14 States Win $52.8 Million In Grants For Longitudinal Data Systems
The U.S. Department of Education’s Institute of Education Sciences has awarded a total of $52.8 million in grants to 14 state education departments for the design and implementation of statewide longitudinal data systems.
Intended to help the states generate and use accurate and timely data to meet reporting requirements, support decision-making and aid education research, the grants range from $1.5 million to nearly $6 million and extend for three years.
The grantees will be expected to submit annual and final reports on the status of the development and the implementation of these systems.
The awards were announced by Grover (Russ) Whitehurst, director of the Institute, at a recent data summit in Richmond, Va., which was attended by chief state school officers from across the country. The Institute is the research, evaluation and statistical arm of the U.S. Department of Education.
Winners of the data system grants, and their three-year totals, are:
Alaska, $3.5 million.
Arkansas, $3.3 million.
California, $3.3 million.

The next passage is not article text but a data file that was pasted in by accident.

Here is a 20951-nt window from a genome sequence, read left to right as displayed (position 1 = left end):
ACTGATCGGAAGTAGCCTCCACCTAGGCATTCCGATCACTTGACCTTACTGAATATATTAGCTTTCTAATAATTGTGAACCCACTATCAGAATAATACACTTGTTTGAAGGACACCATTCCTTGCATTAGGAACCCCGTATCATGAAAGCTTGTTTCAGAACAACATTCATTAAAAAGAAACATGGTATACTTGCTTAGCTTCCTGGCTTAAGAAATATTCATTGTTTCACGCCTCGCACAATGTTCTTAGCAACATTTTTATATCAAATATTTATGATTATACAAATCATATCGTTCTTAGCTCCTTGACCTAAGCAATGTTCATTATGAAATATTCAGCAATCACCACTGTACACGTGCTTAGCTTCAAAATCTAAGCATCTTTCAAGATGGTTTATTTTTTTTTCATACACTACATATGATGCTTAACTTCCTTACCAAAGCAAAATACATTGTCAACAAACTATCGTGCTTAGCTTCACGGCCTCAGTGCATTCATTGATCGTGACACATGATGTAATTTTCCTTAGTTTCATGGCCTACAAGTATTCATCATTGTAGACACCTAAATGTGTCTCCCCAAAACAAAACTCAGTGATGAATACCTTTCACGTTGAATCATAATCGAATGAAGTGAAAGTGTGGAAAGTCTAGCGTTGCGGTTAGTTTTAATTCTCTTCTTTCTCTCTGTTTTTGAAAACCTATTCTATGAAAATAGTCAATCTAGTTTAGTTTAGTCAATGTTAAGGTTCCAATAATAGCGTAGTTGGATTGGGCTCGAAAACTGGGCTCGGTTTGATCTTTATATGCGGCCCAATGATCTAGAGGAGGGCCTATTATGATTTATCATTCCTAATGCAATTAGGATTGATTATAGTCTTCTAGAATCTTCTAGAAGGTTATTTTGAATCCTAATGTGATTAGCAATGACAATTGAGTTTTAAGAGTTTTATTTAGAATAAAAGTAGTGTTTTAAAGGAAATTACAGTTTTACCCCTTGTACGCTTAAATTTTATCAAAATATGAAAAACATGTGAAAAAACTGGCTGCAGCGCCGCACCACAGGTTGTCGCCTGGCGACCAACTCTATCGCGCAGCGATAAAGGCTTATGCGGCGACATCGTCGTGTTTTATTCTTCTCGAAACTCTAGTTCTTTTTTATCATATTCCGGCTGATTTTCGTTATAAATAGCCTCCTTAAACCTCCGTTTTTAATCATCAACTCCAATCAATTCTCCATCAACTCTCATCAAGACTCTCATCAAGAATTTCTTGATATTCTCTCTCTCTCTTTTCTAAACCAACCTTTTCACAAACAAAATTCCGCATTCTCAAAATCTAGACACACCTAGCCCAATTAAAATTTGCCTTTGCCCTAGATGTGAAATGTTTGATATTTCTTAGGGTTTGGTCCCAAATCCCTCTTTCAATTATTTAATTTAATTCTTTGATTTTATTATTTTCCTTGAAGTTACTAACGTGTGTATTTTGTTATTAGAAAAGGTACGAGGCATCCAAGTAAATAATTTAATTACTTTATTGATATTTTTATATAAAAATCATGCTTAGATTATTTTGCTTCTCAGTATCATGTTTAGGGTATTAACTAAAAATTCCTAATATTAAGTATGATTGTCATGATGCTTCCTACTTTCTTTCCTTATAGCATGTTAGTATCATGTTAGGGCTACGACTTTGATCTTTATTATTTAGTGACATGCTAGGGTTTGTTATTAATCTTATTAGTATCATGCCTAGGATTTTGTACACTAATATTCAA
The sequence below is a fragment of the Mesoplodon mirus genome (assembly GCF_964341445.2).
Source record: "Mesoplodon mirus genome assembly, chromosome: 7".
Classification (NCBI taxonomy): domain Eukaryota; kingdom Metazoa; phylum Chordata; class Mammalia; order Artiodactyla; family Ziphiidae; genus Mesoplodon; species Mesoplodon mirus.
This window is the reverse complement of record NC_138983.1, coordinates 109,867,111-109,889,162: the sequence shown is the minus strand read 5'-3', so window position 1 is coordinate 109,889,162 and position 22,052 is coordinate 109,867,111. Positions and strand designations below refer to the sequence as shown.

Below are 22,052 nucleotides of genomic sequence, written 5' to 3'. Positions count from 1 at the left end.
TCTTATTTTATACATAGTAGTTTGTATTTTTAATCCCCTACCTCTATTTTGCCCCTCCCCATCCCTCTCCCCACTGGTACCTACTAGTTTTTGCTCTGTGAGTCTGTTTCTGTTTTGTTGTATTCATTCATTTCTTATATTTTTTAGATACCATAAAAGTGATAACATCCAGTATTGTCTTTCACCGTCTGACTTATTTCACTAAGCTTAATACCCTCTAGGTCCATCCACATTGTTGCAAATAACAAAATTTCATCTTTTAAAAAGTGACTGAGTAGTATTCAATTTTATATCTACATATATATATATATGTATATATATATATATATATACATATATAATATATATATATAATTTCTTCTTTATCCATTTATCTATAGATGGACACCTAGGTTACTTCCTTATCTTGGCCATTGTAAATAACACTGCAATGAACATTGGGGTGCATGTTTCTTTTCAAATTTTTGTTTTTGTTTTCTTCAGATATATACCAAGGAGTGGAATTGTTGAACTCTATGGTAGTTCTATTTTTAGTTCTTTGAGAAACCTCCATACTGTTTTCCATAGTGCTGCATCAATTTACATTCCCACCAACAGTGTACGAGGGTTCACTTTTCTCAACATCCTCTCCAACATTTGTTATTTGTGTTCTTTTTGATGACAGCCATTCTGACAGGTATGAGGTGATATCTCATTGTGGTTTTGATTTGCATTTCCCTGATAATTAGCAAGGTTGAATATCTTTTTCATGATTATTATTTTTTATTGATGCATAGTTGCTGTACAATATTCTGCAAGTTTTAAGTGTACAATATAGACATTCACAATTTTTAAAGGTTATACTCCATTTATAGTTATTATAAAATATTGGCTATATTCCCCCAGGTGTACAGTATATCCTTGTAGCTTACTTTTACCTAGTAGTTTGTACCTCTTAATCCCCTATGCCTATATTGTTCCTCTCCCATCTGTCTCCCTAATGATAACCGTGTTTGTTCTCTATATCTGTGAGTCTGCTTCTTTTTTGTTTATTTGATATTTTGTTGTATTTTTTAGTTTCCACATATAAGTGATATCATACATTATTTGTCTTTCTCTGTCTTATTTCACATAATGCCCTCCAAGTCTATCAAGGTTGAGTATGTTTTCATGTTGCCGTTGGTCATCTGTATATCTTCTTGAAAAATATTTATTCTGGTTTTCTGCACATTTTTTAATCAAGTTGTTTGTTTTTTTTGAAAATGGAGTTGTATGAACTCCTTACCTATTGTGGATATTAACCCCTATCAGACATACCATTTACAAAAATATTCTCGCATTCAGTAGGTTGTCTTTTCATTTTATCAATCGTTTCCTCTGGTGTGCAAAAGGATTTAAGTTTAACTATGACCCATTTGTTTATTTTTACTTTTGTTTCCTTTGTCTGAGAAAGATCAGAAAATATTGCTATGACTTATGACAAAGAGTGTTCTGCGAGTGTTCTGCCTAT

Connecticut, $1.5 million.
Florida, $1.6 million.
Kentucky, $5.8 million.
Maryland, $5.7 million.
Michigan, $3 million.
Minnesota, $3.3 million.
Ohio, $5.7 million.
Pennsylvania, $4 million.
South Carolina, $5.8 million.
Tennessee, $3.2 million.
Wisconsin, $3.1 million.
The grants are authorized by the Educational Technical Assistance Act of 2002, Title II of the statute that created the Institute of Education Sciences (IES). All 50 states, five territories and the District of Columbia were eligible to apply, and 45 applications were received by IES.
The grantees were selected in a competition based on the merit of their proposals. The proposals were assessed based on aspects such as the need for the project, the quality of the project’s design, and the quality of the management plan. Further, the proposal peer reviewers looked at how the respective projects promoted the timely generation of accurate data for local, state,and Federal reporting requirements.